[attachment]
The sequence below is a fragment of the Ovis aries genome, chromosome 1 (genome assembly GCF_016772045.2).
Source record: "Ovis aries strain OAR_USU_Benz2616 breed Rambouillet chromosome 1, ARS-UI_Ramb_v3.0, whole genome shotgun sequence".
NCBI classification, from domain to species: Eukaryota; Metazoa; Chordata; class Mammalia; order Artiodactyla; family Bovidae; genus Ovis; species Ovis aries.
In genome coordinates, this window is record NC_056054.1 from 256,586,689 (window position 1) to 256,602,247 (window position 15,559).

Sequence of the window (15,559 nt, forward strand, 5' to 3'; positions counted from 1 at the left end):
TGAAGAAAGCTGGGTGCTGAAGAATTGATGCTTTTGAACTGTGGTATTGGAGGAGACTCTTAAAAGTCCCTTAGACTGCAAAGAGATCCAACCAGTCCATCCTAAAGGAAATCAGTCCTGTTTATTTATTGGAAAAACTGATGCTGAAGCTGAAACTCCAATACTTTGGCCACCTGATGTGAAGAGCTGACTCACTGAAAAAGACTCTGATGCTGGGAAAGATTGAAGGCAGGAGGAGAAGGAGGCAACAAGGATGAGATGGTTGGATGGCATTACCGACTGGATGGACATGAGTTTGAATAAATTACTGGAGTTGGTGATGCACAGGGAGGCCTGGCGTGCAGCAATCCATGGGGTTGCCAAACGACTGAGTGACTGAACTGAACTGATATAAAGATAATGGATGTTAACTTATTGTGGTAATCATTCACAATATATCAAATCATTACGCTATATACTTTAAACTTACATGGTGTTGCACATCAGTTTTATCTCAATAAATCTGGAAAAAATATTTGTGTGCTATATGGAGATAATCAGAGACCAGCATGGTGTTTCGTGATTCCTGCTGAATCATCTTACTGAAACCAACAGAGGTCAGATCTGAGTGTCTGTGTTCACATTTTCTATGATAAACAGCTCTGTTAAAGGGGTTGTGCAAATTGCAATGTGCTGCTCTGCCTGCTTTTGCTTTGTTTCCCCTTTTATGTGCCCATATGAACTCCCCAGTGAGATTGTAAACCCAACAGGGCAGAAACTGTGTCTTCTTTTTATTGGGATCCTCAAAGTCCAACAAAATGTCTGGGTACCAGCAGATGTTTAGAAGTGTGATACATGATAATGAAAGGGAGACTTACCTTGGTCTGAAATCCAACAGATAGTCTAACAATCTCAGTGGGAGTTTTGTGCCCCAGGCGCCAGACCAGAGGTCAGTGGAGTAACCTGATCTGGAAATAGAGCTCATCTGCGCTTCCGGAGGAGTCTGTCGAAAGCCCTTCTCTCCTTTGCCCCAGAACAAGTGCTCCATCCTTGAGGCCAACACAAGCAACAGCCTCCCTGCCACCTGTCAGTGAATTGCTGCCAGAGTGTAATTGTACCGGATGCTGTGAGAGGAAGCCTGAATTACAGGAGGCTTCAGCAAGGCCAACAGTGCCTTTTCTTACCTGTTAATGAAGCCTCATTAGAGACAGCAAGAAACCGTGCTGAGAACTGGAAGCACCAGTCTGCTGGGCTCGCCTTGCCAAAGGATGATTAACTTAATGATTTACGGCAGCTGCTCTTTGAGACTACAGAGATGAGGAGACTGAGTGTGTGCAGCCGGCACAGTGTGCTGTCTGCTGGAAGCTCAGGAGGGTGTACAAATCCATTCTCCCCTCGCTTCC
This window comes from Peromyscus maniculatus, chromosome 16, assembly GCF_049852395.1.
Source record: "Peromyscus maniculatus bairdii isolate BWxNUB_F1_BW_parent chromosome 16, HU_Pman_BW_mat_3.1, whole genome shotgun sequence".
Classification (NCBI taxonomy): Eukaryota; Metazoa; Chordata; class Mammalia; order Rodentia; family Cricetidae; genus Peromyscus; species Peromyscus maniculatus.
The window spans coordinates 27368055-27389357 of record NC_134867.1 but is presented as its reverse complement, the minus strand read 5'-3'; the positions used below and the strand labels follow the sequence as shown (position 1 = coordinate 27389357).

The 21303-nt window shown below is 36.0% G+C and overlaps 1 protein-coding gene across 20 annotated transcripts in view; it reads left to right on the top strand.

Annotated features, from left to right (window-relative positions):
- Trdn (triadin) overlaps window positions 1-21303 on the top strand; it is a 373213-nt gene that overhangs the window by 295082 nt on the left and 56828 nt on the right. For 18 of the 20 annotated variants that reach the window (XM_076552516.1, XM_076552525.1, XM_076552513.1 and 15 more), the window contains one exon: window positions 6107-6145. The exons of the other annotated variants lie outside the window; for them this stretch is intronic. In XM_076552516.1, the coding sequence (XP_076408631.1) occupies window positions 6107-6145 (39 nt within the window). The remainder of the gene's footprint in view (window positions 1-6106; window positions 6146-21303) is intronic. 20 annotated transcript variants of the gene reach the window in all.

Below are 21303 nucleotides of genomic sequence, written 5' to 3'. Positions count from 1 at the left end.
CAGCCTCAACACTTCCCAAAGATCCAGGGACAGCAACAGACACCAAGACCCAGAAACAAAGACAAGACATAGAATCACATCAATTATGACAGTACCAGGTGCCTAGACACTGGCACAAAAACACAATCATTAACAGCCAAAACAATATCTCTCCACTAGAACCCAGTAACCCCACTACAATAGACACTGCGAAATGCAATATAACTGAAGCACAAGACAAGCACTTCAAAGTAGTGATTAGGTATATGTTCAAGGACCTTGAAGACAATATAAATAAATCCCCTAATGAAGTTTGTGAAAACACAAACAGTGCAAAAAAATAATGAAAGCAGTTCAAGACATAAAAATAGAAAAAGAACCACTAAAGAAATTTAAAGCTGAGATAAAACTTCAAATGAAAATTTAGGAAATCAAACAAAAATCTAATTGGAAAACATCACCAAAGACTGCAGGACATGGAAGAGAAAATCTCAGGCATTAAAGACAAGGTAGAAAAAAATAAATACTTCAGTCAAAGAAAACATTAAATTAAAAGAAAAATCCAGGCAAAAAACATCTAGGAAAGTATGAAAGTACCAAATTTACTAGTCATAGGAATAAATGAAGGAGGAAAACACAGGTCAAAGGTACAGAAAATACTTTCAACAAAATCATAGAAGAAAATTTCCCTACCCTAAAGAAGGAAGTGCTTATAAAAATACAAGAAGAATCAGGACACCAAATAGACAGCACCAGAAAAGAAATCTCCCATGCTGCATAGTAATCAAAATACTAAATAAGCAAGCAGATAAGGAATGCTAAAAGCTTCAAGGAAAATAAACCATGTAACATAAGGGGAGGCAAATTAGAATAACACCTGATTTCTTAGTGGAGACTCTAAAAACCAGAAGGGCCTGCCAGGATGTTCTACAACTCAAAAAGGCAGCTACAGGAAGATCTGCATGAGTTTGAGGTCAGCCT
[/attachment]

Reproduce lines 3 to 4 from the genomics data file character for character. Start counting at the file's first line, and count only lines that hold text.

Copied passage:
NCBI classification, from domain to species: Eukaryota; Metazoa; Chordata; class Mammalia; order Artiodactyla; family Bovidae; genus Ovis; species Ovis aries.
In genome coordinates, this window is record NC_056054.1 from 256,586,689 (window position 1) to 256,602,247 (window position 15,559).